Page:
• Classical population dynamics without agents. The dynamics of two species are demonstrated in various cases: predator-prey, logistic growth, competition, and mutalism: temple_abm_population_local.m
  • Comparison of three methods for time stepping for ordinary differential equations: temple_abm_ode_time_stepping.m
  • Follow-the-leader traffic model in which drivers equilibrate their car's velocity to that of the vehicle immediately ahead: temple_abm_traffic_follow_the_leader.m
  • A more complex car following model in which drivers have two objective: a) equilibrate their velocity to that of the vehicle immediately ahead, and b) go towards an optimal velocity that depends on the headway: temple_abm_traffic_car_following.m
  • Cellular automaton model for vehicular traffic flow (the Nagel-Schreckenberg model). Vehicles move from cell to cell while constantly adjusting their velocity: temple_abm_traffic_cellular.m
  • Implementation of the popular cellular automaton model game of life by John Conway: temple_abm_cellular_game_of_life.m
  • Same game of life, but now initial configurations are read from data files. temple_abm_cellular_game_of_life_file_ic.m. This program needs the two data files temple_abm_cellular_game_of_life_file_ic_blinker_ship.txt and temple_abm_cellular_game_of_life_file_ic_glider_gun.txt to be in the same directory.
  • Binary cellular model in 1d with immediate neighbor interaction only. This particular example implements rule 184: temple_abm_cellular_rule184.m
  • Cellular model in 2d for the dynamics of crowds. This example has agents that wish to walk to the right, and agents that wish to walk to the left. Each cell can be occupied only by a single agent: temple_abm_cellular_crowd.m
  • Model for swarming birds. Each agent (bird) is moving with a fixed speed, and it adjusts its direction of flight according to other agents nearby. There is a zone of repulsion (radius 1/3) and a zone of alignment (radius between 1/3 and 1): temple_abm_swarming_birds.m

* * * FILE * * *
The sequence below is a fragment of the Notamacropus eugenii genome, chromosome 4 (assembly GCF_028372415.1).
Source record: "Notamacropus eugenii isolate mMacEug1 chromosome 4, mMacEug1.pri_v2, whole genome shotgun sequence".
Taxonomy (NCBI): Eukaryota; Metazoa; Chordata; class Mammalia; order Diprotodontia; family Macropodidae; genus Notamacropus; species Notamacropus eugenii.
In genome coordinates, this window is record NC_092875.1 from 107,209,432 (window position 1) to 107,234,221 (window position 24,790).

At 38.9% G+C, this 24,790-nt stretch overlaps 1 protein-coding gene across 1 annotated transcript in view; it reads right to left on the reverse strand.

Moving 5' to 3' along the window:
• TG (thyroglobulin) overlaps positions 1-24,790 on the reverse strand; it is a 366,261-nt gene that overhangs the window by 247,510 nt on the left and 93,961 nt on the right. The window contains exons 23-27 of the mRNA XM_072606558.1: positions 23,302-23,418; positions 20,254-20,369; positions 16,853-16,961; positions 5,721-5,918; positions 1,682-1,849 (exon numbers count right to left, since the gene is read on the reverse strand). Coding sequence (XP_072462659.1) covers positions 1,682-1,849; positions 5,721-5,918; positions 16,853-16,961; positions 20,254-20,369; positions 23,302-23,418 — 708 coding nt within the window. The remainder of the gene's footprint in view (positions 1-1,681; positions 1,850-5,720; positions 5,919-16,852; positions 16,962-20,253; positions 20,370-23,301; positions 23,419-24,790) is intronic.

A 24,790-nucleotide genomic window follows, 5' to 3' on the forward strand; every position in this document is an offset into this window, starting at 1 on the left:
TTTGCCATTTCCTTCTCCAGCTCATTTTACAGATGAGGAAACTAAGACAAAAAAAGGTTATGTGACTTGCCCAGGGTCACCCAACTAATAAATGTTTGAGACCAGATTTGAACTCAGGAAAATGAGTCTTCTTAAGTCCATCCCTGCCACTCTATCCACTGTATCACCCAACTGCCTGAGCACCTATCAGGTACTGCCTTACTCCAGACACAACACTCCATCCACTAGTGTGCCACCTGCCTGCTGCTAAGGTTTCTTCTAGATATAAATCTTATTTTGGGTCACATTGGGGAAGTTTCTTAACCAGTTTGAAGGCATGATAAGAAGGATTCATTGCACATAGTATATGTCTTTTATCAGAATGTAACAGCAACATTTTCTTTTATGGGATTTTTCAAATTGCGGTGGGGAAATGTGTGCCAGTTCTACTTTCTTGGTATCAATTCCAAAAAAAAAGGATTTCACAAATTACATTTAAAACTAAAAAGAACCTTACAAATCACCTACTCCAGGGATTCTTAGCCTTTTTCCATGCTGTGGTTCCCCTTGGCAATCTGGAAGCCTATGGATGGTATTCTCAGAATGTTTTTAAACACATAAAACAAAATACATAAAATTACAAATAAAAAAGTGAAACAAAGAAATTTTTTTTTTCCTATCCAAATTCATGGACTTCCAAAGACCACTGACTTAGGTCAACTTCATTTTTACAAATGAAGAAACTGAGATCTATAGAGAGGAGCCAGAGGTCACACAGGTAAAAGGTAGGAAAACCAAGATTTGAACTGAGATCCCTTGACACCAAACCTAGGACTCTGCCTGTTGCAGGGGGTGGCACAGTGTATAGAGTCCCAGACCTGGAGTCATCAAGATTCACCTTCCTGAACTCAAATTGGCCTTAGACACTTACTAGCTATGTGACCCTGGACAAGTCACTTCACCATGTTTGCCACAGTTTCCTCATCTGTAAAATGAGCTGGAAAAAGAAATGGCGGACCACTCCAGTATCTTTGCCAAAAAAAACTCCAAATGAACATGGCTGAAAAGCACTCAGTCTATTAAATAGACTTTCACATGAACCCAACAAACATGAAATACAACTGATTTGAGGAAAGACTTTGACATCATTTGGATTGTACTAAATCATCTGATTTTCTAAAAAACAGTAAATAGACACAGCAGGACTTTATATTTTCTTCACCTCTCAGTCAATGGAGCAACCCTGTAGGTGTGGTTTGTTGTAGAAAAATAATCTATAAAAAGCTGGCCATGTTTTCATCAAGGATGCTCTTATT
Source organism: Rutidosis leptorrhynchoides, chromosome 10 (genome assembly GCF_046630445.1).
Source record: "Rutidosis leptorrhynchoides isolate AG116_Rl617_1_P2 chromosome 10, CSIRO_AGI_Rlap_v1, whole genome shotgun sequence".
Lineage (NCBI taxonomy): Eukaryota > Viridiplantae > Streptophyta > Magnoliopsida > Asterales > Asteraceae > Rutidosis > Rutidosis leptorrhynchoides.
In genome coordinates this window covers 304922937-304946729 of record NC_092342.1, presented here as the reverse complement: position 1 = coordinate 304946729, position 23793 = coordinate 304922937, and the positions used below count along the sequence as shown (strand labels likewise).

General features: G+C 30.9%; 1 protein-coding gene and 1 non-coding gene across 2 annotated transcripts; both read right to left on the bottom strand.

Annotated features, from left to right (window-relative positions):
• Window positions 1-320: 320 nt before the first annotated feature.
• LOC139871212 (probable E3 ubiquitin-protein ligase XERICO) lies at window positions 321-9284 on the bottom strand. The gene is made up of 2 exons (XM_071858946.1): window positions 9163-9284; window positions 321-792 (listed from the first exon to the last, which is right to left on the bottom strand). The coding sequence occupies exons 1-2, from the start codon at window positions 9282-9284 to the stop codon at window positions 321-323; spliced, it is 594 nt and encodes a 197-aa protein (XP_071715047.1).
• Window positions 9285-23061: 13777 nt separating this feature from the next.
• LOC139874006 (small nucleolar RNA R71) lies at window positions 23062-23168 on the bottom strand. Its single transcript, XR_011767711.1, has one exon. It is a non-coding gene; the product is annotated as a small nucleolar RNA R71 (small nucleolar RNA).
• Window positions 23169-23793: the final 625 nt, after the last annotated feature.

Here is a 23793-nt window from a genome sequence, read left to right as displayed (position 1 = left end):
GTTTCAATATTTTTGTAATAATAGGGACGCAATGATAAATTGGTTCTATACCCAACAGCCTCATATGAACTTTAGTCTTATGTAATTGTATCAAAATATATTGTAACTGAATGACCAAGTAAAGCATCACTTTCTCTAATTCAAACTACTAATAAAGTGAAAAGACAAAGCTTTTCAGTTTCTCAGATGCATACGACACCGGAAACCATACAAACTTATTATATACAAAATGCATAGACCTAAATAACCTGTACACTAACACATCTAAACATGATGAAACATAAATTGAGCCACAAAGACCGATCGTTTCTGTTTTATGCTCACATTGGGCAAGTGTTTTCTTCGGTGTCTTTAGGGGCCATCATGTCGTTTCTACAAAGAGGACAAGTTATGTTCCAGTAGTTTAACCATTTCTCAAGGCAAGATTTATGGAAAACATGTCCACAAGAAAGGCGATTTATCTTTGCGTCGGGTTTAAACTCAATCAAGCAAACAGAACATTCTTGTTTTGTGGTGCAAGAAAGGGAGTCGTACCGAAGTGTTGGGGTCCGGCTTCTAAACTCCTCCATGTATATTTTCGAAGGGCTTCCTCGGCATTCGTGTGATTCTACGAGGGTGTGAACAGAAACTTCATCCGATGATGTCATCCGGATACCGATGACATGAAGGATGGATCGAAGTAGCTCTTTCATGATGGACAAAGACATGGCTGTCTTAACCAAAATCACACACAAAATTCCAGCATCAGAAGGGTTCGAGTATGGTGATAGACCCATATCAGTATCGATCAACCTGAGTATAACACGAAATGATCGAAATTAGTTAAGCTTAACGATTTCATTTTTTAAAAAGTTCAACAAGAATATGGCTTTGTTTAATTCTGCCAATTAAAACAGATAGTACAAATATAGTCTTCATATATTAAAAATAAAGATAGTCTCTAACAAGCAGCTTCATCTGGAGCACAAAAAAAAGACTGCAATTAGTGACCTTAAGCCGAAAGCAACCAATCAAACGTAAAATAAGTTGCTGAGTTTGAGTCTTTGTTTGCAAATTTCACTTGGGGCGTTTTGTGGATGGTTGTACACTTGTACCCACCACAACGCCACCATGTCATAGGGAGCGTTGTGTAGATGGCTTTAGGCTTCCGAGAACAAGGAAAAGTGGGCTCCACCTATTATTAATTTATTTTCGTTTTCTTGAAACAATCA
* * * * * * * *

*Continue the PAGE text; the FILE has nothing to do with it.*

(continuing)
• Model for foraging ants. Each agent (ant) is moving with a fixed speed, and it adjusts its direction of motion to trace high concentrations of a pheromone field. In turn, every agent leaves a trail of pheromones when walking: temple_abm_swarming_ants.m
  • Model for a market. Producing agents sell goods to consuming agents at a market price. Each agent has a desired price, and a trade occurs when the market price meets or is even better than the agent's desired price. In turn, the market price adjusts according to the balance of willing buyers vs. sellers: temple_abm_economy_supply_and_demand.m
  • Model for a stock market. Agents possess shares of stock, cash, and individual buying and selling prices. The stock price adjusts to balance supply and demand. Whenever possible, trades take place. The agents' prices adjust randomly, plus a momentum component: temple_abm_economy_stock_market.m
  • Opinion dynamics model. In a one-dimensional opinion space, each agent is drawn towards the average opinion of other agents who are nearby in opinion space: temple_abm_opinion_dynamics.m
  • Opinion dynamics model with spatial component. In a two-dimensional space (location, opinion), each agent is drawn towards the average opinion of other agents who are nearby in location as well as in opinion: temple_abm_opinion_dynamics_2d.m
Matlab Introductions and References
Homework Problem Sets
Course Projects
Every student has to conduct an individual course project over the course of the semester. Proposals (written, via email) for projects are due Tue 01/30/2018. Midterm project reports are due Tue 03/13/2018. Final project reports are due Tue 05/01/2018.